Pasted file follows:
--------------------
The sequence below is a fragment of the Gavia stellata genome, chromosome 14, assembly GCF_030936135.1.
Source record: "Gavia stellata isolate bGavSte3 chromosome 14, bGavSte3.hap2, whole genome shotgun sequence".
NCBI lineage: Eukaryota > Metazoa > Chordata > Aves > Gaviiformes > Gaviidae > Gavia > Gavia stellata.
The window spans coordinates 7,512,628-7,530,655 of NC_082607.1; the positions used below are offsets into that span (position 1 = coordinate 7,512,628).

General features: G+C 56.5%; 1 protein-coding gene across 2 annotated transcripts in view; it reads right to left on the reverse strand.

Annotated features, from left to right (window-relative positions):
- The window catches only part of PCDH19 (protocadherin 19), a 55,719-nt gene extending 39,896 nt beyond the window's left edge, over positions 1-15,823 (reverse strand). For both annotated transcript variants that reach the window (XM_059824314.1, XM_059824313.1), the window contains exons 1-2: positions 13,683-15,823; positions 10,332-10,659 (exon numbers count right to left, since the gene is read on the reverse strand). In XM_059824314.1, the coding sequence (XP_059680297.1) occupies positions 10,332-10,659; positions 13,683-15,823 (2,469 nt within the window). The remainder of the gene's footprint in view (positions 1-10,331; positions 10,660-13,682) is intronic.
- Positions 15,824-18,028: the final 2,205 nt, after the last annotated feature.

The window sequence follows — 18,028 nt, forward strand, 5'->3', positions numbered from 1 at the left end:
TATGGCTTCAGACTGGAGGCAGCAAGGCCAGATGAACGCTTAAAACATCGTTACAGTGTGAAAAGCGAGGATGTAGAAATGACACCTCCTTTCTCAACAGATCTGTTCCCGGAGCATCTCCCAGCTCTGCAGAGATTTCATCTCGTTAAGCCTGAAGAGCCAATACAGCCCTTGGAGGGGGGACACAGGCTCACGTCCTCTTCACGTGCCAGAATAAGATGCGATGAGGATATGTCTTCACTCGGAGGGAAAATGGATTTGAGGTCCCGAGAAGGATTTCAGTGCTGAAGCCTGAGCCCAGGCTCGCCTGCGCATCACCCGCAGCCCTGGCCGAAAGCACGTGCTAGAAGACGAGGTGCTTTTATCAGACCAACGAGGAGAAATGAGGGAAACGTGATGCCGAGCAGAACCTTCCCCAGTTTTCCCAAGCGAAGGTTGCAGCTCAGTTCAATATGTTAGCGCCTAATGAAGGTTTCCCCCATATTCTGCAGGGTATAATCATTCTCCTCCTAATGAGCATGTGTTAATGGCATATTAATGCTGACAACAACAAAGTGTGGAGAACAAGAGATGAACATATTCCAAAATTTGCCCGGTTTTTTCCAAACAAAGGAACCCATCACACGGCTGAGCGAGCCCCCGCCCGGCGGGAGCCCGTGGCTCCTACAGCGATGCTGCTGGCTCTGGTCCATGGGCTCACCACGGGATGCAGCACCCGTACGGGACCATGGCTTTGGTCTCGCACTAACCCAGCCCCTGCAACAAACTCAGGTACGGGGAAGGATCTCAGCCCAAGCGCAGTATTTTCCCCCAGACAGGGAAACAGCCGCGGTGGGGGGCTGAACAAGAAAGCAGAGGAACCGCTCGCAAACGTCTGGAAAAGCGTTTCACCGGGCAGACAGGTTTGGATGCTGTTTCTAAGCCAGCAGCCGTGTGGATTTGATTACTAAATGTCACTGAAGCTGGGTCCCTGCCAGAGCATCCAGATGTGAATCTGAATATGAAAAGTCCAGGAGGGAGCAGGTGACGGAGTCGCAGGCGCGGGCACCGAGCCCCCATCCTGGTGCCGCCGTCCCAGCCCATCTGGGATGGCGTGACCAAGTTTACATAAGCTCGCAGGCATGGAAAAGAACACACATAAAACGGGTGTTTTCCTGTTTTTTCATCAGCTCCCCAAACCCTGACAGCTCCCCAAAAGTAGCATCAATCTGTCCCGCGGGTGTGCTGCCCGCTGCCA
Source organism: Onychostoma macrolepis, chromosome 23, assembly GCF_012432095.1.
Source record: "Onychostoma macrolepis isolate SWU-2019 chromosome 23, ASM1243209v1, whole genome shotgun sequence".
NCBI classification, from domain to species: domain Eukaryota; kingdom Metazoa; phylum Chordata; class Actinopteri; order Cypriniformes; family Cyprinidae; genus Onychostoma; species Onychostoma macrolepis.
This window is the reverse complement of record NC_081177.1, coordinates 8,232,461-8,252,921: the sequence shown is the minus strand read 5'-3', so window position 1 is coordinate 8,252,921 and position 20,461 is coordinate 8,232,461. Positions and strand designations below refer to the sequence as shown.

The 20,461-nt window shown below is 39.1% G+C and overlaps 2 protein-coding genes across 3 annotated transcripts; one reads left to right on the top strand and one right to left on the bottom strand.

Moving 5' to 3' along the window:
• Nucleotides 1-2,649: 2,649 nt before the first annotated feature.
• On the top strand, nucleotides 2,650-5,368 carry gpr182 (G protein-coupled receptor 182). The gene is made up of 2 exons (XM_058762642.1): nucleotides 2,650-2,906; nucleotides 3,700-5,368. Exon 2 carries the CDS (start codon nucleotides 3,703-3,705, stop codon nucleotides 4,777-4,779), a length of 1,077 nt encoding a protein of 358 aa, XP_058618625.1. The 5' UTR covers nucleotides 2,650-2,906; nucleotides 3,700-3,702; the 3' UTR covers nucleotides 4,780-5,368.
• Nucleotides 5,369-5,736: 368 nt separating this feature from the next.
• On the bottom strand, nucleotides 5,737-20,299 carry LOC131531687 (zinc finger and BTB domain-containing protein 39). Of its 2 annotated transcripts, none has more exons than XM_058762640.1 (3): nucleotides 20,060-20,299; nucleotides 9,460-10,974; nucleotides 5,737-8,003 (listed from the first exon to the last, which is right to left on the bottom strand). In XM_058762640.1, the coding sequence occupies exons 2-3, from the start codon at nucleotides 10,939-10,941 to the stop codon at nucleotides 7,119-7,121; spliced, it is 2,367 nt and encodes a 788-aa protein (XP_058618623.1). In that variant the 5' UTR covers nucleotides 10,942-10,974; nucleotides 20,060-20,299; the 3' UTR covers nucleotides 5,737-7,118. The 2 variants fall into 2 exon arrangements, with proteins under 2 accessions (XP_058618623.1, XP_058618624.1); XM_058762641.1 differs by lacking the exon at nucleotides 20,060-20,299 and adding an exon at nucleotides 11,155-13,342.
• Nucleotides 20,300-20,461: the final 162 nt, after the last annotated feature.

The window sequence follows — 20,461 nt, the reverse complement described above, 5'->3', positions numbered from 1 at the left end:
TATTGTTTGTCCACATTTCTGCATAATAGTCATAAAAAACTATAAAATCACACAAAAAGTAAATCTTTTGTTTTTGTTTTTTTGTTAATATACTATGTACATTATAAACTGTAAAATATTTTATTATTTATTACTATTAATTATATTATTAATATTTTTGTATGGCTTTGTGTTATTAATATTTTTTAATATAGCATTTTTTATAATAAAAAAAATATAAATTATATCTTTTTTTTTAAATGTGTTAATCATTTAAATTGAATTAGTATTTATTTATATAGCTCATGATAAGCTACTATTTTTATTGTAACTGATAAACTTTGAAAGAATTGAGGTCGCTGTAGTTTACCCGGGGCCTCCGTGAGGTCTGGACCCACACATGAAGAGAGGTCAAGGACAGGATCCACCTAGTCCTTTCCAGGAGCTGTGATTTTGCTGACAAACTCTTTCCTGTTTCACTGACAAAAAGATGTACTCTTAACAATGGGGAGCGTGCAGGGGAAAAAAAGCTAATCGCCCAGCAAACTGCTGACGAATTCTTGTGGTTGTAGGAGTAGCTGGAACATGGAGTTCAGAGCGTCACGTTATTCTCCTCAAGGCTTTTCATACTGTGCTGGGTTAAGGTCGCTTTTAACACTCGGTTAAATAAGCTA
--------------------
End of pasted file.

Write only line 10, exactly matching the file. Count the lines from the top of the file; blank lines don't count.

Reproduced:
TATGGCTTCAGACTGGAGGCAGCAAGGCCAGATGAACGCTTAAAACATCGTTACAGTGTGAAAAGCGAGGATGTAGAAATGACACCTCCTTTCTCAACAGATCTGTTCCCGGAGCATCTCCCAGCTCTGCAGAGATTTCATCTCGTTAAGCCTGAAGAGCCAATACAGCCCTTGGAGGGGGGACACAGGCTCACGTCCTCTTCACGTGCCAGAATAAGATGCGATGAGGATATGTCTTCACTCGGAGGGAAAATGGATTTGAGGTCCCGAGAAGGATTTCAGTGCTGAAGCCTGAGCCCAGGCTCGCCTGCGCATCACCCGCAGCCCTGGCCGAAAGCACGTGCTAGAAGACGAGGTGCTTTTATCAGACCAACGAGGAGAAATGAGGGAAACGTGATGCCGAGCAGAACCTTCCCCAGTTTTCCCAAGCGAAGGTTGCAGCTCAGTTCAATATGTTAGCGCCTAATGAAGGTTTCCCCCATATTCTGCAGGGTATAATCATTCTCCTCCTAATGAGCATGTGTTAATGGCATATTAATGCTGACAACAACAAAGTGTGGAGAACAAGAGATGAACATATTCCAAAATTTGCCCGGTTTTTTCCAAACAAAGGAACCCATCACACGGCTGAGCGAGCCCCCGCCCGGCGGGAGCCCGTGGCTCCTACAGCGATGCTGCTGGCTCTGGTCCATGGGCTCACCACGGGATGCAGCACCCGTACGGGACCATGGCTTTGGTCTCGCACTAACCCAGCCCCTGCAACAAACTCAGGTACGGGGAAGGATCTCAGCCCAAGCGCAGTATTTTCCCCCAGACAGGGAAACAGCCGCGGTGGGGGGCTGAACAAGAAAGCAGAGGAACCGCTCGCAAACGTCTGGAAAAGCGTTTCACCGGGCAGACAGGTTTGGATGCTGTTTCTAAGCCAGCAGCCGTGTGGATTTGATTACTAAATGTCACTGAAGCTGGGTCCCTGCCAGAGCATCCAGATGTGAATCTGAATATGAAAAGTCCAGGAGGGAGCAGGTGACGGAGTCGCAGGCGCGGGCACCGAGCCCCCATCCTGGTGCCGCCGTCCCAGCCCATCTGGGATGGCGTGACCAAGTTTACATAAGCTCGCAGGCATGGAAAAGAACACACATAAAACGGGTGTTTTCCTGTTTTTTCATCAGCTCCCCAAACCCTGACAGCTCCCCAAAAGTAGCATCAATCTGTCCCGCGGGTGTGCTGCCCGCTGCCA